The notion of continuity characterises an absence of discrete chaanges; a
function is continuous if it maps inputs near

each other (in relevant
senses) to outputs (in corresponding senses) near

to each other. Its
formalisation may be approached in various ways: a fairly canonical orthodox
specification of it says that, for any open set of outputs the collection of
inputs the function maps into that open set is itself open. That, however,
requires topology; and is an example of a challenge-response protocol; these are
things I'd rather use less of. Another way to characterise continuity is that,
if a sequence of inputs converges then so does the
sequence of outputs and, if the former has a limit, so does the latter and the
function maps the former's limit to the latter's. This, of course, depends on
the notion of convergence, which I've yet to articulate in a way that avoids a
need for topology and challenge-response; but at least it factorises them via
convergence and will eliminate them if I find a way to describe convergence
without them.

Fortunately, I'm not interested in quite such a general case as orthodox
topologists; I only *really* care about continuity in linear spaces over
{positives} and spaces that can be described entirely in terms of these
(e.g. smooth manifolds, described via charts). So, as for
differentiation, I can use voluminous
simplices (whose edges, out of a single vertex, form a basis) to tacitly
generate a topology, without directly invoking the topology itself. As in the
case of differentiation, I can handle this in various ways.

For any simplex in the inputs space, I can ask which simplices in the output space enclose the function's image of that input simplex; for a given input, I can ask for all such (closed) output simplices for input simplices with the given input in their interior; and I can take the intersection of these. The function is then continuous at the given input precisely if the intersection contains exactly the value that the function maps the input to.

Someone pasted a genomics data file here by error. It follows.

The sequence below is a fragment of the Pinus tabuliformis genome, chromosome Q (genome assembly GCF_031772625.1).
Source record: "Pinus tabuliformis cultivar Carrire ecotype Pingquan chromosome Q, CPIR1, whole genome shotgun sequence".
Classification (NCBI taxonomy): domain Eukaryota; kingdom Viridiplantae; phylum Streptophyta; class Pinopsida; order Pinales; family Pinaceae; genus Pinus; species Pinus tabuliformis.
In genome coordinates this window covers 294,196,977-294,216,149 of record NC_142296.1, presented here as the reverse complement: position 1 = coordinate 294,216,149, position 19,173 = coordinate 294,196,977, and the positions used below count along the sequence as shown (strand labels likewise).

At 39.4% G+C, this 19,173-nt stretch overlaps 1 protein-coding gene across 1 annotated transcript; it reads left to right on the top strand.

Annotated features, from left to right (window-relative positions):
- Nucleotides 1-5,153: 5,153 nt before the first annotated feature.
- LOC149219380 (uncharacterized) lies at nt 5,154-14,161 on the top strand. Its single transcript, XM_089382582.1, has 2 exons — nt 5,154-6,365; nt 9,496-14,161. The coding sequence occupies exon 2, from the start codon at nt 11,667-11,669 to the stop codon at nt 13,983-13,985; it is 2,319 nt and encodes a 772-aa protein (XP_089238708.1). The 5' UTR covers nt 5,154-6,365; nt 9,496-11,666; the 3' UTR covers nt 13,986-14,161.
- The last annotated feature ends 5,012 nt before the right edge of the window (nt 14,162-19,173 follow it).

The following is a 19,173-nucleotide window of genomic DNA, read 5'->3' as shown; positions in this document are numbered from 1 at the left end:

Alternatively, given any simplex S about the input x and simplex T about the output f(x) for which y in S implies f(y) in T, I can scale S down towards x and T down towards f(x), asking whether there is some positive power of the input scaling that provides an upper bound on the output scaling required to contain all f's values within the scaled input simplex.

I intuit that all of these approaches produce near-enough the same notion of continuity for the purposes of the mathematics I need in order to talk about physics.

I consequently aim to discuss topological questions in terms of some notion
of continuity, provided by context, for relations
– albeit possibly mostly used for mappings – between relevant
collections. I anticipate that, from such a notion of continuity of relations
among some given collections, one may induce notions of continuity among
relations between them and collections derived from them in various ways,
notably including Cartesian products of the given collections. This tacitly
presumes a categoric characterisation of how continuous relations compose with
one another. The continuous mappings are
then homomorphisms between mathematical
structures, for which the sense of continuity is part of the specification of
the structure type (along with any other properties that may be given, e.g. if
the continua between which we're mapping are groups and we're restricting
attention to continuous group homomorphisms). I shall reter to an object of
such a category as a continuum

(plural: continua) and use
the term continuum isomorhpism

for a continuous
isomorphism with continuous inverse. (Orthodoxy calls
these homeomorphisms

;
however, I always have trouble remembering what that word means, so I chose a
phrase for it that makes clear it's the relevant isomorphism for a category in
which continuity is a defined property of all morphisms.)